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Decadal to monthly timescales of magma transfer and reservoir growth at a caldera volcano
Druitt T., Costa Rodriguez F., Dungan M., Scaillet B.
Nature 482 (2012) 77-82 - http://hal-insu.archives-ouvertes.fr/insu-00666208
Articles dans des revues avec comité de lecture
Planète et Univers/Sciences de la Terre/Volcanologie
Sciences de l'environnement/Milieux et Changements globaux
Decadal to monthly timescales of magma transfer and reservoir growth at a caldera volcano
T. Druitt () 1, 2, Fidel Costa Rodriguez 3, M. Dungan 4, Bruno Scaillet () 5
1 :  Laboratoire Magmas et Volcans (LMV)
CNRS : UMR6524 – Institut de recherche pour le développement [IRD] – INSU – Université Blaise Pascal - Clermont-Ferrand II – Université Jean Monnet - Saint-Etienne
5 Rue Kessler 63038 CLERMONT FERRAND CEDEX 1
2 :  IRD R 163
Institut de recherche pour le développement [IRD]
3 :  Earth Observatory of Singapore
Nanyang Technological University
4 :  Deépartement de Minéralogie
Université de Genève
Rue des Maraıˆchers, 13 CH-1205 Gene' ve,
5 :  Institut des Sciences de la Terre d'Orléans (ISTO)
CNRS : UMR6113 – INSU – Université d'Orléans – Université François Rabelais - Tours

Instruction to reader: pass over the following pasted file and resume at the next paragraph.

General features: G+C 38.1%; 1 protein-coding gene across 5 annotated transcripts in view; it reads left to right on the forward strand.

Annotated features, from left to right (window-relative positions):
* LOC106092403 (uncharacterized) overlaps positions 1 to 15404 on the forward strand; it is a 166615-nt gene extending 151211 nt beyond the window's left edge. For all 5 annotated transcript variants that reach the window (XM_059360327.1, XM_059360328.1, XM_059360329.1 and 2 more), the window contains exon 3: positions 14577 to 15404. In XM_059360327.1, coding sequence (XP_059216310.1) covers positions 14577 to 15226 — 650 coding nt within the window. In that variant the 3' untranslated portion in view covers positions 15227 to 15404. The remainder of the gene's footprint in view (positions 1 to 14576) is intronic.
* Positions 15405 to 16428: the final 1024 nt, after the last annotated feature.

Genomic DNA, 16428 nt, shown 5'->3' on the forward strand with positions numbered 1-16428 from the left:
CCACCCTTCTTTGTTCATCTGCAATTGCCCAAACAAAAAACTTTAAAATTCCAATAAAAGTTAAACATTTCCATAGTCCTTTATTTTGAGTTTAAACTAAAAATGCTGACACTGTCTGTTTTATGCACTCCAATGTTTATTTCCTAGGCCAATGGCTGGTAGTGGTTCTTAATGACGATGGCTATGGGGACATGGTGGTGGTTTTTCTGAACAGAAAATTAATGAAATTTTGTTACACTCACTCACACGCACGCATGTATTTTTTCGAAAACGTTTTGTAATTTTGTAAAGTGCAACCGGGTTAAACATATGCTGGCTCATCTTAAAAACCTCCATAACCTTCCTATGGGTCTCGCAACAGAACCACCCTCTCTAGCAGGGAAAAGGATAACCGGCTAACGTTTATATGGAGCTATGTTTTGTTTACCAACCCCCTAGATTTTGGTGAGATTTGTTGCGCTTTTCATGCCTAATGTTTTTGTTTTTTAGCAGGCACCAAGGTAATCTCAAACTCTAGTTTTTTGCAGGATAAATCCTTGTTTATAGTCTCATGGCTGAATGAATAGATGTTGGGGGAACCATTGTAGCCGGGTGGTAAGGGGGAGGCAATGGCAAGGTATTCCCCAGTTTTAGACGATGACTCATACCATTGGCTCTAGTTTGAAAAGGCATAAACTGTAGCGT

Projet I.S.T.E. 1A, rue de la Férollerie 45071 ORLEANS CEDEX 2
Caldera-forming volcanic eruptions are low-frequency, highimpact events capable of discharging tens to thousands of cubic kilometres of magma explosively on timescales of hours to days, with devastating effects on local and global scales1. Because no such eruption has been monitored during its long build-up phase, the precursor phenomena are not well understood. Geophysical signals obtained during recent episodes of unrest at calderas such as Yellowstone, USA, and Campi Flegrei, Italy, are difficult to interpret, and the conditions necessary for large eruptions are poorly constrained2,3. Here we present a study of pre-eruptive magmatic processes and their timescales using chemically zoned crystals from the 'Minoan' caldera-formingeruption of Santorini volcano,Greece4, which occurred in the late 1600s BC. The results provide insights into how rapidly large silicic systems may pass from a quiescent state to one on the edge of eruption5,6. Despite the large volume of erupted magma4 (40-60 cubic kilometres), and the 18,000-year gestation period between the Minoan eruption and the previous major eruption, most crystals in the Minoan magma record processes that occurred less than about 100 years before the eruption. Recharge of the magma reservoir by large volumes of silicic magma (and some mafic magma) occurred during the century before eruption, and mixing between different silicicmagmabatches was still taking place during the final months. Final assembly of large silicic magma reservoirs may occur on timescales that are geologically very short by comparison with the preceding repose period, with major growth phases immediately before eruption. These observations have implications for the monitoring of long-dormant, but potentially active, caldera systems.

Nature (Nature)
Publisher Nature Publishing Group
ISSN 0028-0836 (eISSN : 1476-4679)

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